Questions emerge over police officer's 'suicide'
Wife says senior cop not under any stress
Doubts have emerged over whether a police officer who was being promoted actually committed suicide after he was found dead at his home yesterday — four days after he sent a petition to the prime minister questioning police reform.
Pol Lt Col Jan Chaisawasdi, an inquiry officer at Thian Thalae police station in Bangkok's Bang Khunthian district, was found hanging from railings at the back of of his home in Bang Bon district.
An initial police investigation pointed to suicide, police said. His body was sent to Siriraj Hospital for a post mortem.
Investigators said Pol Lt Col Jan on Wednesday morning opened the gate for his wife and daughter to drive to work. At about 3pm, he went to Thian Thalae police station to discuss work with his boss, Pol Col Yos Withitpaphathamrong, the station chief.
Jan: Found hanging at home
On Thursday, his colleagues at the police station phoned him but he did not answer the call. According to his colleagues, the officer did go to work that day. His family did not see him that night but they did not think it was unusual as he often returned home late, police said.
on Friday morning, his daughter was about to leave for work when she found him hanging lifeless at the back of the house. The family believed Pol Lt Col Jan died about 1am yesterday morning.
Acting Metropolitan Police Bureau chief Sanit Mahathaworn said police were investigating and nothing had yet been ruled out. He also said no disciplinary investigation had been launched against Pol Lt Col Jan after he petitioned for a review of the National Council for Peace and Order's (NCPO) order to abolish the inquiry officer role in the force.
Arom Chaisawasdi, Pol Lt Co Jan's wife, said her husband was delighted knowing he had passed a senior officer's exam and was to be promoted, adding she did not think he was under any kind of stress that would lead him to commit suicide.
Pol Col Yos, his boss, said Pol Lt Col Jan was normally a cheerful man and a party was being planned to celebrate his promotion. Pol Col Yos said he had no idea what happened to his colleague.
Pol Lt Col Jan was the secretary-general of the Confederation of Police Inquiry Officers (interrogators), who on Monday lodged a complaint with Prime Minister Prayut Chan-o-cha through the government complaints centre near Government House.
The petition asked for a review of the role abolition order issued on Feb 5 by Gen Prayut as NCPO chief.
The order, which will take effect on Feb 20, scraps the position of police inquiry officers. Inquiry officers will instead become deputy inspectors or commanders.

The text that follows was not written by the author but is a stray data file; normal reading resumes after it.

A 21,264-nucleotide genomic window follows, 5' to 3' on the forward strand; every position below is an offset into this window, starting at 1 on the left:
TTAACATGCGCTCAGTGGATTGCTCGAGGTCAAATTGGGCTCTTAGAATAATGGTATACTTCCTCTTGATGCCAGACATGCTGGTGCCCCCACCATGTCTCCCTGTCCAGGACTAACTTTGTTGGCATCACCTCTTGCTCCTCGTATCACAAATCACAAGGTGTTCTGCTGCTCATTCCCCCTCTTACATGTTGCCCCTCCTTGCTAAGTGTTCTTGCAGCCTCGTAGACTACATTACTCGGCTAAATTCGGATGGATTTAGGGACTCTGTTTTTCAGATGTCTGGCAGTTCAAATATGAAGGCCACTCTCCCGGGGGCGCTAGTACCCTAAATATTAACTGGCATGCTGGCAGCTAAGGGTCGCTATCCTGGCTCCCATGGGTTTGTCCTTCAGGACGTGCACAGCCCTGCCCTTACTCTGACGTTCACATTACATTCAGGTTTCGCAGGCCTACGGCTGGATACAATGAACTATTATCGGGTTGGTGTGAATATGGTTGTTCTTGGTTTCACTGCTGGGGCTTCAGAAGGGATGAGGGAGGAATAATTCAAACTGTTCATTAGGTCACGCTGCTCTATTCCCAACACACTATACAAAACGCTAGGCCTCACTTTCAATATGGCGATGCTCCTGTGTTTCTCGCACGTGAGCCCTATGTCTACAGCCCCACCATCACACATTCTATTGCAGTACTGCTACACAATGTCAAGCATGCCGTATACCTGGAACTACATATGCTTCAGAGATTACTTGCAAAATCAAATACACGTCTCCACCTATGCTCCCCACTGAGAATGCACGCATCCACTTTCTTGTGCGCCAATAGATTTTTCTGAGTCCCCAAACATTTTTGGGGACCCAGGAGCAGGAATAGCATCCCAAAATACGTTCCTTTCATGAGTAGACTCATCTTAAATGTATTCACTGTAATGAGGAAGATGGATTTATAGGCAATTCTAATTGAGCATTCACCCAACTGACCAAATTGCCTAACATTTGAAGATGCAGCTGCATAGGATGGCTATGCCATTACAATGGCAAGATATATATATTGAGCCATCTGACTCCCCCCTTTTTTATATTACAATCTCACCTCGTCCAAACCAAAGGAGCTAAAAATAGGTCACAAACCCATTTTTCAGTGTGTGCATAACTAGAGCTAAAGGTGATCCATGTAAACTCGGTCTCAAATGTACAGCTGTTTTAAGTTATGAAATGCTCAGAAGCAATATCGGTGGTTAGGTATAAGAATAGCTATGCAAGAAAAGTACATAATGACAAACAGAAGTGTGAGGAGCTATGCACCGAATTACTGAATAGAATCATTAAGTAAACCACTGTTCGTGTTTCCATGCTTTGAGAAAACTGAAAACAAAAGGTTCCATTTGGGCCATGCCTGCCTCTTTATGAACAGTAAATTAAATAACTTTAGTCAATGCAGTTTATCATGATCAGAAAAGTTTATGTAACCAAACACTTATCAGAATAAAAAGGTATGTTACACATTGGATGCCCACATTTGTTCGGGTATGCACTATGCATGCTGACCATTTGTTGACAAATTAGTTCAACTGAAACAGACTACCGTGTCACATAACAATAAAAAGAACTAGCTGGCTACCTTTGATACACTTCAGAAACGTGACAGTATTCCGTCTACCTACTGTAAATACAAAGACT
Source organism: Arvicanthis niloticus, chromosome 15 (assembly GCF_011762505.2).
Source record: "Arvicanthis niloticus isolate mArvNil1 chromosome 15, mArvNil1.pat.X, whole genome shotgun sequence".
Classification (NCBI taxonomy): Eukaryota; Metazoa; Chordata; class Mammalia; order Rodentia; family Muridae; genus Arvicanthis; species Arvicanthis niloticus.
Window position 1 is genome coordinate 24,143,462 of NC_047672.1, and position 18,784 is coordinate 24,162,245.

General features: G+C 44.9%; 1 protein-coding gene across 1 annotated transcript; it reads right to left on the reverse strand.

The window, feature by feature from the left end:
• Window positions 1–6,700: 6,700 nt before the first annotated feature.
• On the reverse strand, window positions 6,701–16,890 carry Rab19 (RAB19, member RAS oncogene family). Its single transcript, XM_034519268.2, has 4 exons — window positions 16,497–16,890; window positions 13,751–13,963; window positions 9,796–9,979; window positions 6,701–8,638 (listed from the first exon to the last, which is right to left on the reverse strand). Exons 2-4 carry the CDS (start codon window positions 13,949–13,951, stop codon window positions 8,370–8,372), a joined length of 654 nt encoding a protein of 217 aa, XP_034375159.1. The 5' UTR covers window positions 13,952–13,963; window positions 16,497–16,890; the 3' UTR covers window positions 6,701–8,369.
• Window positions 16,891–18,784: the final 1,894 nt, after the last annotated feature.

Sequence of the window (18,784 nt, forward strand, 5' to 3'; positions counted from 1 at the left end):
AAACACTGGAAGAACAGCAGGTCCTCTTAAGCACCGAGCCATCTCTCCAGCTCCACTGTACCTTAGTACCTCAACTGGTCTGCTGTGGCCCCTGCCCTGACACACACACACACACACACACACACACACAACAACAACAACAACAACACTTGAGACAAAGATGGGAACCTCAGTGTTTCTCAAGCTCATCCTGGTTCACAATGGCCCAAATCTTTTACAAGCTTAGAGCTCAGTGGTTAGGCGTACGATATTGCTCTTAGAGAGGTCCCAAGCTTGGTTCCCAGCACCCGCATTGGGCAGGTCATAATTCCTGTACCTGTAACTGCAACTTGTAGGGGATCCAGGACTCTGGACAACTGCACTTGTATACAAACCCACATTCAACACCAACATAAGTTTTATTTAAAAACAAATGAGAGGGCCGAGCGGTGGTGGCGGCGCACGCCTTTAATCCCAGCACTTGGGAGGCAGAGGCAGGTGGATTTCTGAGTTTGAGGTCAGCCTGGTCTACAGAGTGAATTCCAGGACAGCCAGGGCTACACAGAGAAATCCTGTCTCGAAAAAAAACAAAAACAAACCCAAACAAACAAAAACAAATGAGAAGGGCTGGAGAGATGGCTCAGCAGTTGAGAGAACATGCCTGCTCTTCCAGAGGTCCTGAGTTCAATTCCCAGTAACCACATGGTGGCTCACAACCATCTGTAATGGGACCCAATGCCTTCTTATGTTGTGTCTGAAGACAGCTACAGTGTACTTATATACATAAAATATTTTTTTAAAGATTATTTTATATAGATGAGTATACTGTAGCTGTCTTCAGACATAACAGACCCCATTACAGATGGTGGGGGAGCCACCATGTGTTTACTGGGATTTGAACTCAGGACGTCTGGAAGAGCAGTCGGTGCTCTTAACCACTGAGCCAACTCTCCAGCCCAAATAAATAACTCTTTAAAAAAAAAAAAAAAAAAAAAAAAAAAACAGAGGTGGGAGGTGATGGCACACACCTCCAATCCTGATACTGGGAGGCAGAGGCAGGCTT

In the petition, Pol Lt Col Jan said the order blocked about 2,900 police inquiry officers nationwide from career advancement and about 700 police inquiry officers (advisory level) would lose their monthly rank allowances of 20,800 baht each.
Pol Lt Col Jan passed his senior inquiry officer examination last year and was due to be promoted to police colonel holding the post of inquiry officer (advisory level) next Monday. The rank is equivalent to a superintendent, a police source said.
Former Democrat Party MP Watchara Petchthong, who also joined Pol Lt Col Jan in submitting a petition to the prime minister on Monday, sent an open letter to Gen Prayut through the government's public complaints centre shortly after Pol Lt Col Jan was found dead.
He questioned the assumption of suicide, pointing out that the officer was due to be promoted next week.
In the letter, he urged the government to allow the Department of Special Investigation to take over the case from police.
Mr Watchara said Pol Lt Col Jan had told him he was under pressure from his supervisors after lodging the complaint on Monday. He then lost contact with him for two days, he said, adding murder could not be ruled out at this stage.
Meanwhile, a clip was shared on social media yesterday showing Pol Lt Col Jan singing a song with lyrics lampooning high-ranking police officers.
A part of the song goes: When the bosses visit police stations, police who play host must welcome them with great fanfare. Food must be prepared to satisfy the bosses' palates. If the bosses scratch their shirt pockets, cash must be put in there. If they clear their throat, we must find girls for them ... When the bosses order anything, we must say "Yes, Sir!, Right away, Sir!"
Deputy Premier Prawit Wongsuwon said he did not think the officer's death had anything to do with the NCPO order.